Logistics and Transport Centre
Tel: 01536 740104
Typical employers include distribution, bus and coach companies, parcel couriers, manufacturers and retail chains, vehicle hire firms and contract fleets.
With experience, you could move between different sectors or specialise in other modes of transport, such as rail, sea or air. You could also move into transport planning and consultancy.
You may find the following useful for job vacancies and general reading:
Related industry information
The road haulage industry is part of the logistics sector, represented by the Skills for Logistics Sector Skills Council, which also includes: air freight; wholesaling; storage and warehousing; freight forwarding; postal services; and couriers. Logistics is the movement and supply of all goods (or freight) from raw materials, through all stages of the manufacturing process to the delivery of the finished product to companies and consumers. This is known as the ‘supply chain.’ Nearly 2,320,000 people work in the logistics sector, which accounts to 8% of the UK workforce. It has been estimated that the logistics sector is worth £86.54 billion to the UK economy.
Road haulage is the distribution, movement and supply of goods by road. Road haulage, which includes removal services, is the third largest industry in the logistics sector. The amount of freight that was moved in the UK increased by 46% between 1980 and 2007. The majority of the increase is due to goods being moved by road.
- 13% of the logistics sector workforce is within freight transport by road.
- Road haulage now accounts for 68% of all goods moved compared with 53% in 1980.
- A total of 220,000 people are employed in UK road haulage in the UK, which is estimated to be 13% of the entire logistics sector workforce.
- There are 34,000 road haulage workplaces in the UK.
- Freight transport by road employs the smallest proportion of women and people with a Black, Asian and Minority Ethnic background than other logistics industries.
- 12% of the industry workforce is self‐employed.
Jobs in the industry range from: LGV driver, LGV training instructor, distribution manager, removals worker, road transport manager, van driver, transport planner, transport scheduler, road haulage load planner, drivers mate, supply chain manager, operations manager, yard person, training manager, marketing co‐ordinator, operations director, freight account manager, financial planning manager, general manager.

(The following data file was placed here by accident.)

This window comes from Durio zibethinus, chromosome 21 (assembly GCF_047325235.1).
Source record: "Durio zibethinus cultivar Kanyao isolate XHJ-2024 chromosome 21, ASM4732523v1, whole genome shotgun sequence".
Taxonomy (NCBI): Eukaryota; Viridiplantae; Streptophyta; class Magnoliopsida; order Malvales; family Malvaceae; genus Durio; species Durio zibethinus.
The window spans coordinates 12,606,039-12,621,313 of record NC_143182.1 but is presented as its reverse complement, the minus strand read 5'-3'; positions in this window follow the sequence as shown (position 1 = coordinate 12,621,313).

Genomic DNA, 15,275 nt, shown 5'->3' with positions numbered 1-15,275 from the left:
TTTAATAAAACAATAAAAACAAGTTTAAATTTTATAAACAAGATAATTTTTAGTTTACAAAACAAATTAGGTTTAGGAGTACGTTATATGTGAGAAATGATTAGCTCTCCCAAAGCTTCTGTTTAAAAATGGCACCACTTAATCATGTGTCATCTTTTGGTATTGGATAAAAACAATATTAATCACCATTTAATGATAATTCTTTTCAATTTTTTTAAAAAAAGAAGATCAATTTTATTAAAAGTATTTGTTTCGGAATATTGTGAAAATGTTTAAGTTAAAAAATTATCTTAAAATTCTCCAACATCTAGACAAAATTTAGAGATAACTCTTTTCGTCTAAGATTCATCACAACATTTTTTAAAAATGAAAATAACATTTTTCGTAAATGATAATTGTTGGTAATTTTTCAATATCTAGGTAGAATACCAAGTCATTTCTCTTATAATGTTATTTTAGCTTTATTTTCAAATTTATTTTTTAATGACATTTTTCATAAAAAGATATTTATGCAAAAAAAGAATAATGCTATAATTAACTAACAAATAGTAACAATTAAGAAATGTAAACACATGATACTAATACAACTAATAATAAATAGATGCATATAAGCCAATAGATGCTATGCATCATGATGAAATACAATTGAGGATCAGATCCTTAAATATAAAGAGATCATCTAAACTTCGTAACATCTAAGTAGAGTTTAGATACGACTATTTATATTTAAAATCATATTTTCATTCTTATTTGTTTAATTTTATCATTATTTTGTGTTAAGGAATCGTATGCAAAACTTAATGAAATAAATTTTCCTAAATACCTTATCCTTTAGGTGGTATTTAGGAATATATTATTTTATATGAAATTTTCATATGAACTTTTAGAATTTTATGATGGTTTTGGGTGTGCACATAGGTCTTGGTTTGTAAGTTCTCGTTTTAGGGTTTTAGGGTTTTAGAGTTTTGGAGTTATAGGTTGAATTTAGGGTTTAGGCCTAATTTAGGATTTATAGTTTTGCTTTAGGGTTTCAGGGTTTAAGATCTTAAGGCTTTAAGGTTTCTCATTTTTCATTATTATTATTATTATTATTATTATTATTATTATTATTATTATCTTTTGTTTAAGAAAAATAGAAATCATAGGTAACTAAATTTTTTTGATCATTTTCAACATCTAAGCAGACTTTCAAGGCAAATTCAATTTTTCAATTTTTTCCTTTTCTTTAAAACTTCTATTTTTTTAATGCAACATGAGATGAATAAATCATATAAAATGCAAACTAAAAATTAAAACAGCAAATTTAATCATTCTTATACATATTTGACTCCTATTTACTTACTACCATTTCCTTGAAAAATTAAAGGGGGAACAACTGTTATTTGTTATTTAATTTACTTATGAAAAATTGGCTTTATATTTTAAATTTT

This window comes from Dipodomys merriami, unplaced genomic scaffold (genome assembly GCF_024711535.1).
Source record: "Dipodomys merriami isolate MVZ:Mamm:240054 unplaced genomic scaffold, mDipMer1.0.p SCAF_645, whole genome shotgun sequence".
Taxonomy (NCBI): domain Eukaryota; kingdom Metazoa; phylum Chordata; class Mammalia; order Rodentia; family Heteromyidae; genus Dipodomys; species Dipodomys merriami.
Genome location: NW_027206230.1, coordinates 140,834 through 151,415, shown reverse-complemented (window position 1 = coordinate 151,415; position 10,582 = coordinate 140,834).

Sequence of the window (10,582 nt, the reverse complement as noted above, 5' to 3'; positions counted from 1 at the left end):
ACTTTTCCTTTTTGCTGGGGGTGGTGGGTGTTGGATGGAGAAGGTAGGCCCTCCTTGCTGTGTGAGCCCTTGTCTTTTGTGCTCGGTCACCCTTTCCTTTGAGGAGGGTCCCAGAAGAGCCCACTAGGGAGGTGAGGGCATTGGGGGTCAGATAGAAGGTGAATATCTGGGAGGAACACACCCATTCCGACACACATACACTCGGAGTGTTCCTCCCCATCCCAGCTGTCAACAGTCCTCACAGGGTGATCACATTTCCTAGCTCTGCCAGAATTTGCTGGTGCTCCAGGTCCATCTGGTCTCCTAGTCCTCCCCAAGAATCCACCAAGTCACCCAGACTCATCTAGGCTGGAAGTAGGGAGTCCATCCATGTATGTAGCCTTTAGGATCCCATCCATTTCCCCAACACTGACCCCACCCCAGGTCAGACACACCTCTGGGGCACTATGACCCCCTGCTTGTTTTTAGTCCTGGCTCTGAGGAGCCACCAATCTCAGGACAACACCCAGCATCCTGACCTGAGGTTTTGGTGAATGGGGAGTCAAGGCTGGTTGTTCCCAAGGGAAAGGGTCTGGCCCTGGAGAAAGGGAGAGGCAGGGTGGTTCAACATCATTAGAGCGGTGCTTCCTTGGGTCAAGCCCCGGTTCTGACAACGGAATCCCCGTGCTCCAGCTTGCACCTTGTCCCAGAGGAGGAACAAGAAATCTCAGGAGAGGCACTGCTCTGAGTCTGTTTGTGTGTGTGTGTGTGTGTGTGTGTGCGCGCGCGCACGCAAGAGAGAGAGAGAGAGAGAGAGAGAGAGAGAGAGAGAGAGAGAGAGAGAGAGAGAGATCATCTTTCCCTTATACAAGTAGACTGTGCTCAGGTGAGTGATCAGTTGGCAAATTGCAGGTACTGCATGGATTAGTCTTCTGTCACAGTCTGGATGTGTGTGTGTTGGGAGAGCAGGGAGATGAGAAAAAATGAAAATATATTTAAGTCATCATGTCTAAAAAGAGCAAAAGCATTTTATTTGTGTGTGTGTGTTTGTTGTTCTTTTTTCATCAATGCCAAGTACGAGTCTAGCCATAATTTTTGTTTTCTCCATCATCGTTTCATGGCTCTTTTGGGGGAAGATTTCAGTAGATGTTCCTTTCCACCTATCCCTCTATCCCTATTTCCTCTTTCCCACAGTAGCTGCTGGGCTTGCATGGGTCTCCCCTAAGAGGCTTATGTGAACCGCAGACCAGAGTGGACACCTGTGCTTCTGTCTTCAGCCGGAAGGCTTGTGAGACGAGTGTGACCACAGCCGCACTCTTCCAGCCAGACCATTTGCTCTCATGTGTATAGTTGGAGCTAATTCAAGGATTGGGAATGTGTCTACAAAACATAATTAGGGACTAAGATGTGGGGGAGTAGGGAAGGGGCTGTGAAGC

National and regional data
East Midlands – Of the 156,600 employees working in logistics businesses in the East Midlands, 20,600 work in road haulage. This equates to 13% of the logistics workforce in the East Midlands.
East of England – Of the 186,700 employees working in logistics businesses in the East of England, 28,100 of these individuals work in road haulage. This is 15% of the logistics workforce in the region.
London – Of the 178,800 employees working in logistics businesses in London, 8,900 work in road haulage. This accounts for 5% of the logistics workforce in the region.
North East – Of the 55,000 people employed in logistics businesses in the region, 9,900 people are employed in road haulage. This is 18% of the logistics workforce in the region.
North West – Of the 193,400 people working in logistics businesses in the North West, 31,300 people are employed in road haulage. This accounts for 16% of the logistics workforce in the region.
South East – Of the 256,300 employees working in logistics businesses in the region, the road haulage industry employs 21,800 employees. This equates to 8% of the logistics workforce in the region.
South West – Of the 135,100 employees working in logistics businesses in the region, 15,700 work in road haulage. This accounts for 12% of the logistics workforce in the region.
West Midlands – Of the 187,500 employees working in logistics businesses in the region, 26,100 work in road haulage. This accounts for 14% of the logistics workforce in the region.
Yorkshire and the Humber – Of the 158,100 employees working in logistics businesses in the region, 23,300 work in road haulage. This accounts for 15% of the logistics workforce in the region.
[N.B. Data derived from Annual Population Survey, 2008, Annual Business Inquiry, 2007 and Inter‐Departmental Business Register, 2007.]